Monday, April 30, 2007

Someone's been tampering with Hank's Memories...

Before The Office, before Curb Your Enthusiasm, before Alan Partridge, before, uh... the upcoming Geico caveman sitcom (?), there was The Larry Sanders Show, Garry Shandling's acidic, impeccably acted talk show satire that revitalized HBO's original programming and set a new standard for edgy tv comedy. Or at least that's what I remember reading and hearing secondhand during my HBO-less teenage years, when I could only dream of one day being a big shot w/ premium cable, just like Biggie Smalls in "Juicy," (and if you don't know, now ya know... fella). I've caught up with the show in bits and pieces since then, mostly through edited, syndicated reruns; I recall a long stretch a few years ago where I was staying up til 2:30 to watch it, nurturing a Wallace Langham-like bitterness while my clueless fellow collegians were out drinking and having fun. Poor clods.

Unfortunately, the show hasn't thrived on dvd either. The first season - released before either the tv-on-dvd market or popularity of the name "Larry" took off - didn't sell well, precluding the release of subsequent volumes until now. The new (Not Just the) Best of the Larry Sanders Show collects 23 uniformly great episodes in peculiar fashion. It's packaged with a plethora of special features that delve deep into Shandling's weird headspace, as he seeks to catch up and/or make up with many of the show's big name guest stars (emphasis on big name -- maybe Garry isn't as interested in reconnecting with, say, Robert Hays). The result is a series of what Garry calls "intimate, personal conversations" w/ the likes of Alec Baldwin, Sharon Stone, Jerry Seinfeld, Tom Petty, Ellen DeGeneres, David Duchovny, Carol Burnett and Larry's fictional late night rival Jon Stewart (what, no Elvis Costello?). Some of these segments, especially Garry's oddly competitive boxing match with Baldwin and a Botox breakfast with apparent ex-flame Sharon Stone, are awkward and weird enough to make this set recommendable even if you're pissed about the whole seasons remaining in limbo (although the first season has been rereleased and Shandling says the rest are coming eventually).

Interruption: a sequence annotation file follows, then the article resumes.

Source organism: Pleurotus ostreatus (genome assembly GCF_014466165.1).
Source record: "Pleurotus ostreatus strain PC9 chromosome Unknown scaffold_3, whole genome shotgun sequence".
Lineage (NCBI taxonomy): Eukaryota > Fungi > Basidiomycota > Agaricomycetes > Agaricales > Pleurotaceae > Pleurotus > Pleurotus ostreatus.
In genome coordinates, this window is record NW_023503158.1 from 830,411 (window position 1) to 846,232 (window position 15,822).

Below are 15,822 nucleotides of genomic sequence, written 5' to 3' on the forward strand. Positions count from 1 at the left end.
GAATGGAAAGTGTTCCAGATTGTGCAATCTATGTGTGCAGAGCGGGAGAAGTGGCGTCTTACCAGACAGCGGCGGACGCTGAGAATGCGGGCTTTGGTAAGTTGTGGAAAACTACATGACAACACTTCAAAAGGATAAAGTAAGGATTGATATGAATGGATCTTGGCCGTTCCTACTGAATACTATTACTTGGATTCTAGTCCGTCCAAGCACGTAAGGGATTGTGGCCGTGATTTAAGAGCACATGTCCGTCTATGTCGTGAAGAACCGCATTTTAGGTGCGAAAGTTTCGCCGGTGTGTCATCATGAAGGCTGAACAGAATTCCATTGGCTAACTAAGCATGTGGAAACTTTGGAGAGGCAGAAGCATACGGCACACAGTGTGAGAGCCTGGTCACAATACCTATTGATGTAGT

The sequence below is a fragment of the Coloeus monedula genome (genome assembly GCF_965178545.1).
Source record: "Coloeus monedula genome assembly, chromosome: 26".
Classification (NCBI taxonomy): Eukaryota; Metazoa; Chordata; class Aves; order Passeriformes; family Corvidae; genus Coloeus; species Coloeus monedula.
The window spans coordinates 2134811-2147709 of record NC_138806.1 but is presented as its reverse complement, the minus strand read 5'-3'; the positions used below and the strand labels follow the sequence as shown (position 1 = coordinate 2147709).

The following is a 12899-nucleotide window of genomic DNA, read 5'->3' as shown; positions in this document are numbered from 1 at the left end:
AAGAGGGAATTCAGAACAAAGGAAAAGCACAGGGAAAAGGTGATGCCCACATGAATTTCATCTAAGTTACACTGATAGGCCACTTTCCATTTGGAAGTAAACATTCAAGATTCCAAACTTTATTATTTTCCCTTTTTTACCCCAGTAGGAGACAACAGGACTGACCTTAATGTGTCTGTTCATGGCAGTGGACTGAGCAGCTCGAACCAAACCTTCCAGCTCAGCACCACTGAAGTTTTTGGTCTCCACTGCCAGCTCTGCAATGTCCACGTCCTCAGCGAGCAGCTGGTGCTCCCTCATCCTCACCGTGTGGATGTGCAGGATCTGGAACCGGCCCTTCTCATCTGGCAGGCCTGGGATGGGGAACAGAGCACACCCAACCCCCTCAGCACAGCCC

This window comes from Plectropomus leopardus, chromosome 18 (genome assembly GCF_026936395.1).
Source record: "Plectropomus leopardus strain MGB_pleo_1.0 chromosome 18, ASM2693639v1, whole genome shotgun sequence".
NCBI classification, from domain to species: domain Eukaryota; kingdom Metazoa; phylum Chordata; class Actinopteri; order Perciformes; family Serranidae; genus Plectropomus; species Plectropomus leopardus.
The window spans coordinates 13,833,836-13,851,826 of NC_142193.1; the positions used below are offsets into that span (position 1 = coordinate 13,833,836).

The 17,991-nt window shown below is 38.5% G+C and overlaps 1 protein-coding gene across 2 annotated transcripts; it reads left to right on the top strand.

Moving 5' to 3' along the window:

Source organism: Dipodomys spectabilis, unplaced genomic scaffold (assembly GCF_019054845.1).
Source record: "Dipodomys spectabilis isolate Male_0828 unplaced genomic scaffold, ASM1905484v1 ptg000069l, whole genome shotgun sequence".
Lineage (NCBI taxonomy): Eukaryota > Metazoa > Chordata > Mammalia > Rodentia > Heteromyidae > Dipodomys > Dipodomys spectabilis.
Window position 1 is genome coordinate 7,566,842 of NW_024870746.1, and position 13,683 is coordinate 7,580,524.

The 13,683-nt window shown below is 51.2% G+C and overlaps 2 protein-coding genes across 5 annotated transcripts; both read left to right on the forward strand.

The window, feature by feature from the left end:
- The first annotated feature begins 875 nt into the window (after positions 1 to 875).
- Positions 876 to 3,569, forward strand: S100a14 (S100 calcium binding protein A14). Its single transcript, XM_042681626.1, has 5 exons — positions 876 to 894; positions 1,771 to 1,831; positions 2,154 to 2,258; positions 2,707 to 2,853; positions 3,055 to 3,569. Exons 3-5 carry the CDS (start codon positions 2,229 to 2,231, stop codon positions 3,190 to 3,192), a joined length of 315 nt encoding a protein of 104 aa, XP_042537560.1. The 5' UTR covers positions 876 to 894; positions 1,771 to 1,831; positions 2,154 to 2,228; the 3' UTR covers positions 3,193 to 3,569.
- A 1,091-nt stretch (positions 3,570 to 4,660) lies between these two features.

Among the other highlights:
- Seeing again just how many rising actors and comedians passed through the cast: Stewart, Janeane Garofalo, Bob Odenkirk, Mary Lynn Rajskub, Scott Thompson, Sarah Silverman, Jeremy Piven. Dave Chappelle and Norm MacDonald also make memorable guest appearances.
- The Seinfeld interview demonstrates how shrewd he is, particularly when he and Garry discuss ending their respective shows on top (at least critically, in Garry's case). It also somewhat unflatteringly shows him using a Bluetooth or something to track the progress of a lost jacket.
- Bruno Kirby's final bit of acting, putting in a funny cameo at the end of the "Making of Larry Sanders" doc
- Garofalo admitting her "naturalistic" acting was the result of putting in minimal effort, as she was more focused on stand-up and drinking at the time.
- A completely nerdy argument between Shandling and Judd Apatow (later of Freaks and Geeks and The 40-Year-Old Virgin) over a scrapped joke involving a child on a leash.

But what distinguishes Larry Sanders from its imitators most of all is the high level of acting. The performances by Rip Torn as bulldog producer Artie and Jeffrey Tambor as Larry's talentless, tacky sidekick Hank Kingsley are unparalled. Torn steals plenty of scenes, but Hank is my pick for THE GREATEST TV CHARACTER OF ALL TIME; an angry, self-loathing imbecile trapped in the nightmare of being a poor man's Ed McMahon. Just look at the character's range in the episode "Hank's Night in the Sun," where he fills in for Larry as host and morphs from endearingly nervous schlub to raging asshole literally overnight. Someone on the dvd comments that Tambor basically played the character as Greek tragedy, and by the time of his scary meltdown in the series' amazing final episode Hank has become an epic portrayl of showbiz despair. As far as I'm concerned, you can throw Archie Bunker and his chair out of the Smithsonian and onto the street to make way for Hank Kingsley sitting uncomfortably on the couch.